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Journey of a “man-made man”

By Michael B. Murphy

Staff Writer

Recounting the tale of Michael Dillon, the first female-to-male transgendered person to undergo gender reassignment surgery, author Pagan Kennedy took the audience in the Ecumenical Center on Tuesday, April 3, on a journey of self-discovery.

Kennedy, who has had articles published in The New York Times, Boston Globe and Playboy, read from her 2007 biography “The First Man-Made Man,” in which she chronicled the lonely and often painful transformation Dillon took over the course of his life.

Michael Dillon, described as a “bearded medical student,” was born Laura Dillon, who Kennedy described as shy and insecure. Feeling uncomfortable in the skin he was born in, Kennedy told of the “sickening feeling” that wearing women’s clothing would give Michael. He began to bind his breasts and wear men’s clothing but Laura soon discovered that these simple alterations would not suffice. He was often heckled by others for his crossdressing – the worst offenders usually being children and elderly women who would shout at him to “explain herself.”

Laura soon began taking testosterone in his early twenties, and began to develop facial hair, larger muscles and deeper voice.

Several photographs of Michael throughout his transformation were shown to the audience. As Laura, the audience saw a slender woman wearing a black bathing suit, and as Michael, they saw a man with a heavy beard, smoking a pipe, his broad shoulders protruding from his business suit.

According to Kennedy, the morphing of Laura into Michael through testosterone, while convincing, left a lot to be desired.

Secretly desiring a more permanent gender change, Dillon sought for a way to alter his female genitalia into a penis. He felt this was a necessity, as Kennedy described Dillon’s situation as “a man who was disappearing inside of a woman’s body.”

The fear of being caught in a lie was a serious one for Dillon.

“Hormones could only take Dillon so far,” Kenneday explained.

“If any other man caught a glimpse of him in the restroom or the public baths, they’d immediately know he was born a female,” she said.

This double life proved to be too risky for Dillon, so he sought out a plastic surgeon.

Kennedy educated the audience on the history of plastic surgery and how, despite it being a practice that runs rampant in today’s society, was almost unheard of in Dillon’s time.

Though he had experience in phalloplasty, the surgical creation of a penis, Sir Harold Gillies, an accomplished British plastic surgeon to whom Dillon had come to for help, was skeptical about performing such a surgery on him.

Gillies “had reconstructed the genitals of soldiers who had been bombed or burned,” Kennedy said, “but he never built a penis from scratch on a woman’s body.”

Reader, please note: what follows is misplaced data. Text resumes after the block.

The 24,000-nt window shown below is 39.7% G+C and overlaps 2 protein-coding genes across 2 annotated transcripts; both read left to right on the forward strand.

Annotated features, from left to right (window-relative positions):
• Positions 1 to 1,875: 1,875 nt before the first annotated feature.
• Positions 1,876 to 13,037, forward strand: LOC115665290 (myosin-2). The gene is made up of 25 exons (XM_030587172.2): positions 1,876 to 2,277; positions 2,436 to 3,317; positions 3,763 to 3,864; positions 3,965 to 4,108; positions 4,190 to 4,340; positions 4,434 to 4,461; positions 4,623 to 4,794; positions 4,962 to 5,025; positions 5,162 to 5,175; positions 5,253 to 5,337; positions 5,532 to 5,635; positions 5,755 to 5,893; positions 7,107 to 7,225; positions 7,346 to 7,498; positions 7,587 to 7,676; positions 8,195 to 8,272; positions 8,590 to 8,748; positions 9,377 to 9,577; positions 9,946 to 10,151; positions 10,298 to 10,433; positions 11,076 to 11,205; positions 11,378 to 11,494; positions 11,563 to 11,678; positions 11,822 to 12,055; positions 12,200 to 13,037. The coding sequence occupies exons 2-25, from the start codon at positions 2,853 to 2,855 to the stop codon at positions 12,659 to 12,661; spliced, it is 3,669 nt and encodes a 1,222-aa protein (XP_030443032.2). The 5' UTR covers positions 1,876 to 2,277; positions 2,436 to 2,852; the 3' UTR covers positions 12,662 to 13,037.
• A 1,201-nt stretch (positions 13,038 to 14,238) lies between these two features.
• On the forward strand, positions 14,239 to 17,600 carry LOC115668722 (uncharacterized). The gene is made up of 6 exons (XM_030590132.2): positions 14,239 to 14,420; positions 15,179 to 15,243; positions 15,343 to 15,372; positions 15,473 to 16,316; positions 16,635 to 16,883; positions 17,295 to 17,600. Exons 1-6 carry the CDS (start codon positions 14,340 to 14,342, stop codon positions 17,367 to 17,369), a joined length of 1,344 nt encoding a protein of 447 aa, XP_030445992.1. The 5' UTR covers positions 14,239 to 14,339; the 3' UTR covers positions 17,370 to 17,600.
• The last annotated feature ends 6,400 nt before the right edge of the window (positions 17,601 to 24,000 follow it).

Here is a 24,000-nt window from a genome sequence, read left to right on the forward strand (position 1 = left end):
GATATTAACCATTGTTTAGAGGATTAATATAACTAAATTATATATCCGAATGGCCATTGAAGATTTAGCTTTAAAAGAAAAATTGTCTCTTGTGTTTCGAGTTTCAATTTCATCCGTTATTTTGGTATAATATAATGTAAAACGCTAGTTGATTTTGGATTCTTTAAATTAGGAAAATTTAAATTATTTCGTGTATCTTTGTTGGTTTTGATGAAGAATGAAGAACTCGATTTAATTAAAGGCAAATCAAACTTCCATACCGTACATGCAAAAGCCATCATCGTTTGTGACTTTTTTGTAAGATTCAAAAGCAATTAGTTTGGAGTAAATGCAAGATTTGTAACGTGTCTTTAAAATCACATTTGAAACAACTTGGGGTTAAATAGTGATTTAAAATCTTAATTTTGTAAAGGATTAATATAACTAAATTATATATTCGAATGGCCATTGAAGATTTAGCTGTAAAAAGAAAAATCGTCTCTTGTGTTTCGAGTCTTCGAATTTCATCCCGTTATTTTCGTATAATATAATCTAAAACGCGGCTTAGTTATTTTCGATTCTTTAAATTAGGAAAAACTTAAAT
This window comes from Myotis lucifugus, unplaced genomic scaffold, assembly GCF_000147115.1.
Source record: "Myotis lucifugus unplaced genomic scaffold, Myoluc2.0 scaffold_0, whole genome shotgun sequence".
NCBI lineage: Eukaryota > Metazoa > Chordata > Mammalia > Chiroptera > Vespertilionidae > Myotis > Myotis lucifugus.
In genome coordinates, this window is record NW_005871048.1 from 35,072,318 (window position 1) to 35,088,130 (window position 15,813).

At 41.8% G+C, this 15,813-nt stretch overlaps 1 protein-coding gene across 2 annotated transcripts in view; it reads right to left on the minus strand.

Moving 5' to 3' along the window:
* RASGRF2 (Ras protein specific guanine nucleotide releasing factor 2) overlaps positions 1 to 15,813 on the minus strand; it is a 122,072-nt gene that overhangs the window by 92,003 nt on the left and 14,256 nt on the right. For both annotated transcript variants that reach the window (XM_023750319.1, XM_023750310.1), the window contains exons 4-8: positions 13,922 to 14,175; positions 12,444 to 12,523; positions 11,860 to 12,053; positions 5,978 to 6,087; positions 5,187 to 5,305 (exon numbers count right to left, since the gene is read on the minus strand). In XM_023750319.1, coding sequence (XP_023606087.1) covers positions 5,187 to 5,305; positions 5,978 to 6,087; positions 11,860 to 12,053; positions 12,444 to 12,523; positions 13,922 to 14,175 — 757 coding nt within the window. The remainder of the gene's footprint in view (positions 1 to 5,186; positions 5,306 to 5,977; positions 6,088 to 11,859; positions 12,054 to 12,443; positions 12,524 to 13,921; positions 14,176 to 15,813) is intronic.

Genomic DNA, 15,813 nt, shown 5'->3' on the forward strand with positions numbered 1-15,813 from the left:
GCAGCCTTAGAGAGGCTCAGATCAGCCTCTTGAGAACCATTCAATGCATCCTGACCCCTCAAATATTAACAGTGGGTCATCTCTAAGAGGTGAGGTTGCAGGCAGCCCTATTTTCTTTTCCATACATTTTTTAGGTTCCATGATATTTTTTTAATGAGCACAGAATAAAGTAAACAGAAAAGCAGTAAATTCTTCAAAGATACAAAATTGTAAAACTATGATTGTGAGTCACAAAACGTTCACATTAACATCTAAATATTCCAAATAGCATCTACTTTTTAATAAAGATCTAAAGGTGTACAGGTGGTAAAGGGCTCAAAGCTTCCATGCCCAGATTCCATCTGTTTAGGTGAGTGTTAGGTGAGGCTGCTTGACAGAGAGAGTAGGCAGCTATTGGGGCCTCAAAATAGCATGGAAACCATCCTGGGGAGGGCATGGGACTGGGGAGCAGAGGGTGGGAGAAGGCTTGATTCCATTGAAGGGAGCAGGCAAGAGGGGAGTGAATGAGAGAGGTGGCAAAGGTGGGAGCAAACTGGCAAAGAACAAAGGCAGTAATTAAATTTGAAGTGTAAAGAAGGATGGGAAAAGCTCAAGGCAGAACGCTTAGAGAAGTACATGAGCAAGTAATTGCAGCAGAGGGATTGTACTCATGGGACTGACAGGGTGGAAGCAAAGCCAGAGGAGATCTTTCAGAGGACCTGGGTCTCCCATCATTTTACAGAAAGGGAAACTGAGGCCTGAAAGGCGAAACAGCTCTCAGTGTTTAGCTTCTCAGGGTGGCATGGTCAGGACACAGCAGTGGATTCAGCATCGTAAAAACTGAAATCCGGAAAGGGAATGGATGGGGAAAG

Unperturbed by the warnings given by the surgeon, Dillon insisted that Gillies perform a phalloplasty operation on him.

Though there were laws on the books about men subjecting their genitals to gender-altering operations, Kennedy pointed out that Dillon’s operation was completely legal due to an “arcane law” which didn’t offer the same “protection” to female genitalia.

“Dillon would eventually undergo a series of thirteen operations to construct a penis,” said Kennedy, which would often leave Dillon in tremendous pain and agony from the “oozing infections” caused by the invasive procedures.

Though the surgeries were ultimately a success, it was still difficult for Dillon to share his secret. He developed a misogynistic persona when around women as a way to keep them at bay. At times, he allowed himself to go on the occasional date with a woman, but he never went on a second date. He thought it was unfair to lead on a woman, to date and marry a girl, when he knew he would never be able to provide her with children.

Kennedy then told a harrowing account of Dillon being outed as a transgendered person, and having to flee his home.

However, Kennedy said, Dillon was able to find “peace” when he became a Buddhist monk in “one of the last true Tibetan Buddhist monasteries.”

Dillon die din 1962 at the age of 47.

Kennedy told the audience she has been approached by Hollywood producers who were interested in telling doing an adaptation of her book. While she was enthusiastic about the first film option for Dillion’s biography, it unfortunately fell through.

The book was then optioned again by a different set of producers. Kennedy told of her dismay when she began to read drafts of the film’s screenplay.

“It was really troubling to me,” she said.

“Did anyone talk to a transgendered person anywhere along the way? she had asked the film’s producers. The answer, she said, was no.

After Kennedy’s lecture, students said they were moved by Dillon’s story.

Cassandra Gay, a junior, said Kennedy’s lecture had opened her eyes.

“You don’t really realize why people go through the transgendered change,” Gay said. “You sometimes think they just want to, but then you see that they just don’t feel comfortable with their own skin. Hopefully now they can be comfortable.”

Germano Lima, a junior, said “this is a very important issue that every citizen and student should come and learn about. People are often ignorant because they refuse to come to events like these and to learn about people that are different than them.”

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